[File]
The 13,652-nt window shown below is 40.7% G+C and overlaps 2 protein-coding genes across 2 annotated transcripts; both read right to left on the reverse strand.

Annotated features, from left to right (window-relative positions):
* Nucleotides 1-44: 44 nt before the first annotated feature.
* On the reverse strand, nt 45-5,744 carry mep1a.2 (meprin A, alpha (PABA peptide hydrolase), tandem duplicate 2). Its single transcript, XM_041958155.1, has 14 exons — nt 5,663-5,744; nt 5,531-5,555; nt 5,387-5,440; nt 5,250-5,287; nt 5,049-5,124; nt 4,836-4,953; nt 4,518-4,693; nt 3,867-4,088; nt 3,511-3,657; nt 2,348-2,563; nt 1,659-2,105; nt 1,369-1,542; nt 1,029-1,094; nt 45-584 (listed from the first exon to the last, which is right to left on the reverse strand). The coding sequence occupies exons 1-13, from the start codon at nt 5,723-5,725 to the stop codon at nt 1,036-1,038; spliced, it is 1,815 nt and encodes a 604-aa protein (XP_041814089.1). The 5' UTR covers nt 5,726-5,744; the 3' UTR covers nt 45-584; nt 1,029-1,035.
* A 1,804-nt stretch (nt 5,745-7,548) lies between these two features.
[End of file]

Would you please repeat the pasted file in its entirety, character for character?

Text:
The 13,652-nt window shown below is 40.7% G+C and overlaps 2 protein-coding genes across 2 annotated transcripts; both read right to left on the reverse strand.

Annotated features, from left to right (window-relative positions):
* Nucleotides 1-44: 44 nt before the first annotated feature.
* On the reverse strand, nt 45-5,744 carry mep1a.2 (meprin A, alpha (PABA peptide hydrolase), tandem duplicate 2). Its single transcript, XM_041958155.1, has 14 exons — nt 5,663-5,744; nt 5,531-5,555; nt 5,387-5,440; nt 5,250-5,287; nt 5,049-5,124; nt 4,836-4,953; nt 4,518-4,693; nt 3,867-4,088; nt 3,511-3,657; nt 2,348-2,563; nt 1,659-2,105; nt 1,369-1,542; nt 1,029-1,094; nt 45-584 (listed from the first exon to the last, which is right to left on the reverse strand). The coding sequence occupies exons 1-13, from the start codon at nt 5,723-5,725 to the stop codon at nt 1,036-1,038; spliced, it is 1,815 nt and encodes a 604-aa protein (XP_041814089.1). The 5' UTR covers nt 5,726-5,744; the 3' UTR covers nt 45-584; nt 1,029-1,035.
* A 1,804-nt stretch (nt 5,745-7,548) lies between these two features.